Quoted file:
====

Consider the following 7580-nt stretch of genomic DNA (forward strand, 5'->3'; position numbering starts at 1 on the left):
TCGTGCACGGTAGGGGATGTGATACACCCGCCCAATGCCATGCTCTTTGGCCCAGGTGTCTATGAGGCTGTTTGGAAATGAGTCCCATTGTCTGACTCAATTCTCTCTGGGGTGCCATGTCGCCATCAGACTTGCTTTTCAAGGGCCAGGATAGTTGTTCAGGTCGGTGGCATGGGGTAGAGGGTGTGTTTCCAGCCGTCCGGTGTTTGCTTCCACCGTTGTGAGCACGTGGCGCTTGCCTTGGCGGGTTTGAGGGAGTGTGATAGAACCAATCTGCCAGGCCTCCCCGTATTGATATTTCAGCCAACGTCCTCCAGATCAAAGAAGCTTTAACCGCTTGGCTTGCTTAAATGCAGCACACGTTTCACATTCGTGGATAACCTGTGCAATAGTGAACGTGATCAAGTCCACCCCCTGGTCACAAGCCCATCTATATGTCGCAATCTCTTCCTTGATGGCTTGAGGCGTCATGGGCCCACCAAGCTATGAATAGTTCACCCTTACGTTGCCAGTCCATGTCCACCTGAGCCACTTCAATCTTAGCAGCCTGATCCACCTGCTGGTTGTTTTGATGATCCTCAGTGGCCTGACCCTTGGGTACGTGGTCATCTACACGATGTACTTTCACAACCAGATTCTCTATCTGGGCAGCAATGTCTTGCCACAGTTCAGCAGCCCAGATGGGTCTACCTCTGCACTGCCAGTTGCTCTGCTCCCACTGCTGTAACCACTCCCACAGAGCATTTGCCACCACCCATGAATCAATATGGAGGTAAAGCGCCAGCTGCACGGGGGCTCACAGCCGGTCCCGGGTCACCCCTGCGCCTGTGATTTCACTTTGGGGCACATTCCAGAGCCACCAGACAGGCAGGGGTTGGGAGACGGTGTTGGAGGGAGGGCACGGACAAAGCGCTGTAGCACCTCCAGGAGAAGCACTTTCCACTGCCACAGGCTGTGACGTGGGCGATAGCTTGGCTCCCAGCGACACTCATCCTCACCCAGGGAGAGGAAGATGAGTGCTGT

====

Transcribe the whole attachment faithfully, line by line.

Consider the following 7580-nt stretch of genomic DNA (forward strand, 5'->3'; position numbering starts at 1 on the left):
TCGTGCACGGTAGGGGATGTGATACACCCGCCCAATGCCATGCTCTTTGGCCCAGGTGTCTATGAGGCTGTTTGGAAATGAGTCCCATTGTCTGACTCAATTCTCTCTGGGGTGCCATGTCGCCATCAGACTTGCTTTTCAAGGGCCAGGATAGTTGTTCAGGTCGGTGGCATGGGGTAGAGGGTGTGTTTCCAGCCGTCCGGTGTTTGCTTCCACCGTTGTGAGCACGTGGCGCTTGCCTTGGCGGGTTTGAGGGAGTGTGATAGAACCAATCTGCCAGGCCTCCCCGTATTGATATTTCAGCCAACGTCCTCCAGATCAAAGAAGCTTTAACCGCTTGGCTTGCTTAAATGCAGCACACGTTTCACATTCGTGGATAACCTGTGCAATAGTGAACGTGATCAAGTCCACCCCCTGGTCACAAGCCCATCTATATGTCGCAATCTCTTCCTTGATGGCTTGAGGCGTCATGGGCCCACCAAGCTATGAATAGTTCACCCTTACGTTGCCAGTCCATGTCCACCTGAGCCACTTCAATCTTAGCAGCCTGATCCACCTGCTGGTTGTTTTGATGATCCTCAGTGGCCTGACCCTTGGGTACGTGGTCATCTACACGATGTACTTTCACAACCAGATTCTCTATCTGGGCAGCAATGTCTTGCCACAGTTCAGCAGCCCAGATGGGTCTACCTCTGCACTGCCAGTTGCTCTGCTCCCACTGCTGTAACCACTCCCACAGAGCATTTGCCACCACCCATGAATCAATATGGAGGTAAAGCGCCAGCTGCACGGGGGCTCACAGCCGGTCCCGGGTCACCCCTGCGCCTGTGATTTCACTTTGGGGCACATTCCAGAGCCACCAGACAGGCAGGGGTTGGGAGACGGTGTTGGAGGGAGGGCACGGACAAAGCGCTGTAGCACCTCCAGGAGAAGCACTTTCCACTGCCACAGGCTGTGACGTGGGCGATAGCTTGGCTCCCAGCGACACTCATCCTCACCCAGGGAGAGGAAGATGAGTGCTGT